Market dynamics and the availability of certain products and components constantly impact the supply chain. Concurrently, companies may need to adjust their purchasing practices and volumes if sales forecasts, product specifications, regulations or prices change. In addition, unforeseen factors, such as natural disasters, regional conflicts and defective materials, can also derail procurement practices. The best-laid plans of the smartest companies can become instantly erroneous due to any number of these external factors. One way to plan? Supply chain network optimization.
From a strategic perspective, supply chain success hinges on flexibility—the capability to adjust strategies, tactics and locations to reduce risk, cut costs and attain competitive advantage. Network optimization employs a combination of extensive data and sophisticated analytics that provide an end-to-end, quantitative snapshot of a company's supply chain. Simply told, it is a network imitation model that analyzes "what-if" scenarios for the supply chain.
For example, consider a company that manufactures Printed Circuit Boards (PCBs) in China and sends them to Mexico for integration into a high-level assembly or finished product. From there, the company ships the final product to distribution centers in the US to be sold to the end-customer. Through each step in this process, there could be opportunities for cost-savings and risk mitigation. It's a matter of asking the question "what if...?" Some of the questions below could serve as a good starting point:
To answer these questions and come up with alternative supply chain models, substantial data is required. We can group some of the data into the following categories:
Then, these data points can be utilized to compare elements such as transportation type and frequency, trade compliance, inventory levels and other optimum conditions. Through supply chain network optimization, companies can determine how, and to what degree, all these variables contribute to a total landed cost for any combination of circumstances, simplifying the bottom-line calculation that results from complex supply chain decisions.
For best results, the information is reviewed with an outlook of three years to analyze the riskiness. After all, the supply chain footprint can't be modified every quarter. It takes years to complete a full transition of the supply chain. Therefore, decisions must be made on a long-term basis. Such knowledge and flexibility are crucial to enabling companies to adjust their strategies and achieve market victory.
While each network optimization exercise is unique, the ultimate goal is to prevent supply chain disruption and drive cost-savings. Organizations can gain competitive advantage by running supply chain network scenarios, evaluating and proactively implementing changes in response to dynamic business situations such as new product introduction, changes in demand pattern, addition of new supply sources, changes in tax laws and currencies.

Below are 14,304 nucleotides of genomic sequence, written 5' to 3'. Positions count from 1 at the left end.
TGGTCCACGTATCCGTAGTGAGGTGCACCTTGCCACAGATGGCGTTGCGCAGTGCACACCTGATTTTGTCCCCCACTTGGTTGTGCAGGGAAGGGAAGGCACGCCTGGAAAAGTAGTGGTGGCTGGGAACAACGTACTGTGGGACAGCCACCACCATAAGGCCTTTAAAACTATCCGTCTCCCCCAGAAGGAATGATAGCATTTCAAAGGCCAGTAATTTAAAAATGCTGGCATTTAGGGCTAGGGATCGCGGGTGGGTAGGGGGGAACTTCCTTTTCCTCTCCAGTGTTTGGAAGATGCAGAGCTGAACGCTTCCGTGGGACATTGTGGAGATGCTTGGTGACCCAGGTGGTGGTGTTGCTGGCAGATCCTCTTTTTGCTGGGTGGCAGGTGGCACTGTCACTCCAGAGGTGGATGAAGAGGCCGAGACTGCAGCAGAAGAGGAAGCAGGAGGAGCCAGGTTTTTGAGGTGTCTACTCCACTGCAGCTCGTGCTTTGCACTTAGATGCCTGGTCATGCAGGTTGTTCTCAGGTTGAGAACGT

Network optimization provides a powerful modeling approach proven to reduce supply chain costs and improve service levels by better aligning strategies. By incorporating end-to-end supply chain costs—including purchase, production, warehousing inventory and transportation—a network optimization exercise enables your company to make proactive decisions toward planned or unplanned factors.
Most companies currently conduct their supply chain network optimization activities on a project-by-project basis. If trade regulations change, how will it impact your supply chain? If a component supply shortage is occurring, how are your products impacted? If a natural disaster occurs, what options will you have to move forward? While these questions can be answered with supply chain network optimization exercises, the process is still quite manual. However, in the future, we can expect network optimization to be an ongoing effort, where technology will take care of all data inputs—both internal and external—for constant monitoring.
When continuous tracking becomes standard practice, we can expect cognitive analytics to play an important role in supply chain network optimization. The best way to conceptualize cognitive analytics is to think of it like artificial intelligence. At its core, the term cognitive analytics describes algorithms that can learn the correct answer and become smarter over time. In the supply chain, the emergence of cognitive analytics means that many pedestrian, day-to-day decisions will be actively managed by supply-chain software that will only alert human operators when unforeseen situations arise.
Cognitive analytics technologies must perform four distinct tasks:
These capabilities will give practitioners the ability to see if their proposed solutions will actually produce the intended outcomes. These solutions can involve various areas, including transportation, sourcing, or even having the right level of inventory to meet demand.
The evolution of network optimization will be a critical one for the modern supply chain—one that will lead to better collaboration, visibility and decisions across the company.
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